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  5. "Die öffentliche Toilette ist…

"Die öffentliche Toilette ist nicht privat."

Translation:The public restroom is not private.

January 7, 2014



the red car is not blue


Das rotes Auto ist nicht blau.


Das rote Auto ist nicht blau.

Since you're using the definite article the, the adjective is used in the weak masculine nominative form rote.


Thank you, Captain Obvious!


What is obvious to one person may not be to another.

I am not an native English speaker, and I have never yet lived in an English speaking country. To do the translation in this task, I went to check if öffentliche Toilette is really the same as restroom. And according to this source, it is. I quote one of the many similar definitions: "Restroom - A room equipped with one or more toilets and sinks for public use." OK, checked. Notice that I only know a "restroom" in person from airports here in Brazil. But then I got marked wrong for my translation. Why?

In another source I then found some needed clarification: "In American English, the term "restroom" usually denotes a public, commercial, or industrial personal hygiene facility designed for high throughput". OK, so to say "public restroom" is not analogous to say "white milk"!

Finally, regarding a restroom not being private, I think it may not be so ridiculous as others are suggesting. People sometimes need to be reminded of the obvious, don't they? By the way, I am reminded of a good book, "On the Obvious", from a renowned Brazilian intellectual and educator. :-)


Das ist selbstverständlich


My face is not a foot


But that is because it is a sponge


oh god, thanks for the laugh :)


Haha, I was thinking that the toilet had no privacy.


I hope that Duo means that the public restroom is for everyone and not that everyone can see you doing your business.


you never know with duolingo


Let's go with the first translation.


In America it's both


It doesn't matter how you interpret this, you HAVE TO PAY for ALL toilets in Germany!


But there are many mobile toilets in Berlin and you can use them without payment :)


yeah but they are probably not that clean :P


No you don't. For example, toilets in shopping centres are usually free.


Glass doors ? No doors ?


Hence the name "public"...


a couple of questions ago "öffentliche" meant official, and here is does not - why?


    Context, I suppose. Not all meanings of a word are appropriate for every situation the word is used. So, you could argue that Duo should accept it anyway (potentially letting you learn a sentence that would be interpreted differently by a native German), or you could take this as a lesson and learn from it :)


    I think "official toilet" sounds rather comical. "Official" implies that it has been given recognition by a government or other authority. If you want to say that anyone can use it, then it's best to say "public".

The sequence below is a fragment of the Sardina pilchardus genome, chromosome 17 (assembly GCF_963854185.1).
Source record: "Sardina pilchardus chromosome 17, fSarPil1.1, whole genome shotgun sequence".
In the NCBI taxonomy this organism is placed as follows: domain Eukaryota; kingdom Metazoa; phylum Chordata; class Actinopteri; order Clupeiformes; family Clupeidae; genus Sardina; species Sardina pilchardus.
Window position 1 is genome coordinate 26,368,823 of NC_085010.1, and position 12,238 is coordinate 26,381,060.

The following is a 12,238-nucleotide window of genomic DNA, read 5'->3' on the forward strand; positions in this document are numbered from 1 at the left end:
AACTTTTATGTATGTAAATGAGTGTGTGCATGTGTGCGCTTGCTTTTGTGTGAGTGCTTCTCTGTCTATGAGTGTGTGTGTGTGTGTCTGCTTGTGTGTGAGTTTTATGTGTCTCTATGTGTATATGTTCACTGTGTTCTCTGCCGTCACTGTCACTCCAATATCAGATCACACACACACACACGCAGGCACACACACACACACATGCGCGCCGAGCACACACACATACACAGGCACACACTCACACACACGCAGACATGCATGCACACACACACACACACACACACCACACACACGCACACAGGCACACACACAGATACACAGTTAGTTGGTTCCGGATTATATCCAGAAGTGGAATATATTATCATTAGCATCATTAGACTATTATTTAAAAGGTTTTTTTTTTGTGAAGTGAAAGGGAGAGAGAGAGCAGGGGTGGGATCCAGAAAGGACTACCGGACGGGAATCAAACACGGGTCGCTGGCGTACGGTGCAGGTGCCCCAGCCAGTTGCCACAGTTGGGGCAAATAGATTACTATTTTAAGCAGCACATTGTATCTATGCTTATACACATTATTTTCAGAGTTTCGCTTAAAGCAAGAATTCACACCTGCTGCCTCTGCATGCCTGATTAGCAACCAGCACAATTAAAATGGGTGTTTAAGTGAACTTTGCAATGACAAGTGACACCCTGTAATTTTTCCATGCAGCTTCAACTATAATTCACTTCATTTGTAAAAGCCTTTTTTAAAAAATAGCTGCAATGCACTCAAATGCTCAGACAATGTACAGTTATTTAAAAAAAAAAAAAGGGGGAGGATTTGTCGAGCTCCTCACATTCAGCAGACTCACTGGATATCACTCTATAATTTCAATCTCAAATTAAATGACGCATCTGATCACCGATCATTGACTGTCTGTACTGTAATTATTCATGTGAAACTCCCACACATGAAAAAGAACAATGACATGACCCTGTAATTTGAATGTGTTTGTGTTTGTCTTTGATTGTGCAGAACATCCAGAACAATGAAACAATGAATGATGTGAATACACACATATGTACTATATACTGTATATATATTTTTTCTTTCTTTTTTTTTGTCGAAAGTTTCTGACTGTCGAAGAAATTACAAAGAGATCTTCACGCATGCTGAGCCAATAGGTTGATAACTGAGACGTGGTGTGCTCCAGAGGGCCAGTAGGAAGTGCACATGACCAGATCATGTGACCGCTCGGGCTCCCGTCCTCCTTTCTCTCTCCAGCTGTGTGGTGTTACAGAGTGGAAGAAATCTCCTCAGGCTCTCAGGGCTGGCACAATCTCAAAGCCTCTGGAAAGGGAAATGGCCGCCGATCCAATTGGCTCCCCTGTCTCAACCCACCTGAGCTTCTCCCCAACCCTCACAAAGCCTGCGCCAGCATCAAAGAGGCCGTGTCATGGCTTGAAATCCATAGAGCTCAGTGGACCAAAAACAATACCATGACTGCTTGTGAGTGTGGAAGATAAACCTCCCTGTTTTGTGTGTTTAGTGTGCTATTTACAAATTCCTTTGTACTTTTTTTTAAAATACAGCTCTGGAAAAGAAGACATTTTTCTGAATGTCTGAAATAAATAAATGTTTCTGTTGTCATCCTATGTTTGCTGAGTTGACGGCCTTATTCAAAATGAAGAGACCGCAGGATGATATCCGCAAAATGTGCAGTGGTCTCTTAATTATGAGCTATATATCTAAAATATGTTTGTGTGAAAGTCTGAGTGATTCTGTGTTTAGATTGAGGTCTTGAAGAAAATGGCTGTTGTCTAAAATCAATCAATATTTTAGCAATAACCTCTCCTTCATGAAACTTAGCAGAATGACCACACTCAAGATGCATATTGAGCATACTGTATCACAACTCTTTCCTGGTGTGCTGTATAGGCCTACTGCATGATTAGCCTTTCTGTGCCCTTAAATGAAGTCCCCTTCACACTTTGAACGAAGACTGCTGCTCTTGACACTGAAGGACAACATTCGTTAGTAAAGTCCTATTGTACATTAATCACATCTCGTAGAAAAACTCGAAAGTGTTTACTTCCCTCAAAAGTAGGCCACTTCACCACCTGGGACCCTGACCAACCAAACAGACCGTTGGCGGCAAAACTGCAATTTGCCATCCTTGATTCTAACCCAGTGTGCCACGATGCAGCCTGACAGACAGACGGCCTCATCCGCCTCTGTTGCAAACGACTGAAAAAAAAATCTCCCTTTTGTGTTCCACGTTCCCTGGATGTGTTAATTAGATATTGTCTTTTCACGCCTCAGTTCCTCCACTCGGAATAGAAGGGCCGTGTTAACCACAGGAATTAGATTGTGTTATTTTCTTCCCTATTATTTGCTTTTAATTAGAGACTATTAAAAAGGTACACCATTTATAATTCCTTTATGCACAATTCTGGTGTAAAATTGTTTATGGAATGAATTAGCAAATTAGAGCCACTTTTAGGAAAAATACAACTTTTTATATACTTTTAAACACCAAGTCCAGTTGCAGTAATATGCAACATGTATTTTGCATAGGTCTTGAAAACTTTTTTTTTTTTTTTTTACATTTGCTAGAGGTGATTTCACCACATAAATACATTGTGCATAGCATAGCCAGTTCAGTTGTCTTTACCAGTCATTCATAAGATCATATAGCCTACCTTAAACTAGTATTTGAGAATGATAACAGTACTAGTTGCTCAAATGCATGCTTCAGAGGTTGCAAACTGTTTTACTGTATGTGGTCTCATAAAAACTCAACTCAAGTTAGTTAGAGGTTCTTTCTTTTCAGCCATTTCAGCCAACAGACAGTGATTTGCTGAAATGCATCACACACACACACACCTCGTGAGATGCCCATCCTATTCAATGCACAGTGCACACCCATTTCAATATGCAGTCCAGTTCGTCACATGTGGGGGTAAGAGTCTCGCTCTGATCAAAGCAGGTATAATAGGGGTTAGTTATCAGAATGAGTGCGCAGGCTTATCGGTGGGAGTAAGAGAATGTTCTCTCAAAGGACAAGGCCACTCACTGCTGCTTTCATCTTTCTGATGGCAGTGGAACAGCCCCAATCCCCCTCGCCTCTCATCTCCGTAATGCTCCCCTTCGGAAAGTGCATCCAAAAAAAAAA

Or a nihil obstat.


    WC is accepted, but not loo.


      "Loo" is informal, and would translate as (das) Klo.


      Loo is actually typically the more formal way of saying toilet in the UK




      Loo is an acceptable word for restroom in England.


      "The public toilet is not private". Should also be accepted.


      You don't say.... xD I couldn't figure that out on my own, thank you Duo!! Smirks


      It is ridiculous to call a toilet a 'restroom'


      No, duh! Surely there are other ways to teach this without such a contradictory sentence?!?


      In what way is this a contradiction? It's arguably a tautology, but it's certainly not contradictory.

      A non-pointless interpretation of the sentence might be that it's a public restroom (i.e., open to the public-- anyone can use it) but that it has little privacy (i.e., maybe people can see inside), which wouldn't be describing the same thing.


      Without context, this sentence is not useful. Surely, a better choice could have been made to illustrate either "public" or "private." The lesson didn't have to use both in the same sentence.


      I don't know about Europe or Germany, but here in Japan, men's public restrooms in parks, etc., are often not-so-well hidden from public view when men "take a leak".


      American "restrooms" have a thumping great gap at the bottom of the doors, for some reason. What on earth do they think is going on? One can only imagine.


      Without thinking twice, I really translated: "The open toilet is not private."


      On Good Friday in 1983 I went into a public restroom in Salzburg, Austria. There were only urinals and a sign on a door with something about knocking to use a toilet.

      So I knocked and waited a little while. Shortly, a little old lady opened the door and waved for me to follow her. She led me through the women's side to an available toilet and waited for me to finish. She then led me back. A couple of ladies continued washing up and adjusting their make-up while taking absolutely no notice of me.

      Everyone I tell that story to is flabbergasted.


      Way back then I went to a public toilet in Munich and in the men's section there was a grandmotherly woman sitting on a chair with the men's urinals nearby. Nobody seemed to mind. I think it was 10 pfennig to use the facility

      In the same year I went into a pub in Belgium and the toilets were downstairs. There were two cubicles side by side and just outside the women's cubicle there was a male urinal suspended on the wall so the women would have to wait or brush past the man to get in. This was a public toilet but by no means private.


      "....allows no privacy" is perhaps what is implied.


      Should have been accepted


      What should have been accepted? The comments section is separate from the exercises; no one can see what you wrote.


      ( ͡° ͜ʖ ͡°)

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